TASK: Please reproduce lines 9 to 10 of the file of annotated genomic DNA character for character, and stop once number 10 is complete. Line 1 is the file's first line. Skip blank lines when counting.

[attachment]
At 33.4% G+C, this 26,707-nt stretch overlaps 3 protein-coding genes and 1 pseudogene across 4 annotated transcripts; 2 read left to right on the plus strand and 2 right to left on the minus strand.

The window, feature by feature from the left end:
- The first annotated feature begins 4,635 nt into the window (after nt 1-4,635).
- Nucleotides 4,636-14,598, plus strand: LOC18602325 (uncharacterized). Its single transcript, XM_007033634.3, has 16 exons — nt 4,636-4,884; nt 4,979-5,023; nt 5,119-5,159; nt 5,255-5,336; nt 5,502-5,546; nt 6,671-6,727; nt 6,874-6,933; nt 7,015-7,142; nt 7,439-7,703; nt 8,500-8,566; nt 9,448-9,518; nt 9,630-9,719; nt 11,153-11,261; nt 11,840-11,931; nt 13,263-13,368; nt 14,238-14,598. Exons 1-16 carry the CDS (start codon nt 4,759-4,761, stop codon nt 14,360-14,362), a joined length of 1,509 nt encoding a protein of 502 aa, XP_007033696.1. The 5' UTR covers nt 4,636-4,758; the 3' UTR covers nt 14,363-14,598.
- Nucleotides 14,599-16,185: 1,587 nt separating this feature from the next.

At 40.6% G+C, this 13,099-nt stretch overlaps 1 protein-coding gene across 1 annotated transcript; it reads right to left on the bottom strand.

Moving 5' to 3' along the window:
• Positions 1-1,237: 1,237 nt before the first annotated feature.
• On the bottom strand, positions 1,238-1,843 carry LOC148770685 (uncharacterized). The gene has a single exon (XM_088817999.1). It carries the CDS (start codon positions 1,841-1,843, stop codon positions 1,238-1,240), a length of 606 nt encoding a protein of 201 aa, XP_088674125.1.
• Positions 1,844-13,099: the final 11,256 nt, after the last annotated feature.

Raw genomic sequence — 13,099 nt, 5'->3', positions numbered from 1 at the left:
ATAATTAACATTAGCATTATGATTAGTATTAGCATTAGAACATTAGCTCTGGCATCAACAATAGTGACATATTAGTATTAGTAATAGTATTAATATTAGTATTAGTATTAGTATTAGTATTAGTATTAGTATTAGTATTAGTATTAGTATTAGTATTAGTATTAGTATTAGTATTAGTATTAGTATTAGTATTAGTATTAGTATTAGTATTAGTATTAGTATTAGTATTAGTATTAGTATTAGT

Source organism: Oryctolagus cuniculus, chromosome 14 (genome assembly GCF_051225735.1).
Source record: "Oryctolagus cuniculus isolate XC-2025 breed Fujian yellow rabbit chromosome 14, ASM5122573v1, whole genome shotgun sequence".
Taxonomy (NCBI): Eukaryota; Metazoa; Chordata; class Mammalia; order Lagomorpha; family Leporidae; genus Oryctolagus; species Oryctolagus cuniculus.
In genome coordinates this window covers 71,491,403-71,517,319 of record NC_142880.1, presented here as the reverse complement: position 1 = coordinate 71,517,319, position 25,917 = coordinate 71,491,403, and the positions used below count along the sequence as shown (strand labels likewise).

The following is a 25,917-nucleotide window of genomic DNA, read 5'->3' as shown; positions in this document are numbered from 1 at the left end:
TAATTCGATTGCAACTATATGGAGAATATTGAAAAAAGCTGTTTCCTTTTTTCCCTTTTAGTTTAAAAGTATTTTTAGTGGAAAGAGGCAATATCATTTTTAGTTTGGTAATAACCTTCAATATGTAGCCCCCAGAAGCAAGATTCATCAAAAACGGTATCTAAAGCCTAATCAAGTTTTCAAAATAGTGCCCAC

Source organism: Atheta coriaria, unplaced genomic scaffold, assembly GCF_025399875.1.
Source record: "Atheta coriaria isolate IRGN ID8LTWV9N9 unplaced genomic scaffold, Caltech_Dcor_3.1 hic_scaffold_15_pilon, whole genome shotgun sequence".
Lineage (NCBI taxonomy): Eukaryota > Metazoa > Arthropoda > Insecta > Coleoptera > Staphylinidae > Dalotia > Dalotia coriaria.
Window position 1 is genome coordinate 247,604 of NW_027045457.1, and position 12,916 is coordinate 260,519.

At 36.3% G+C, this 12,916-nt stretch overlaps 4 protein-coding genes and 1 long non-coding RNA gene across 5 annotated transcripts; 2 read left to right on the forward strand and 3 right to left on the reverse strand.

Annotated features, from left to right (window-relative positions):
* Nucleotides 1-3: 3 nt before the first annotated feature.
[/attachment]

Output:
• On the bottom strand, positions 1,238-1,843 carry LOC148770685 (uncharacterized). The gene has a single exon (XM_088817999.1). It carries the CDS (start codon positions 1,841-1,843, stop codon positions 1,238-1,240), a length of 606 nt encoding a protein of 201 aa, XP_088674125.1.
• Positions 1,844-13,099: the final 11,256 nt, after the last annotated feature.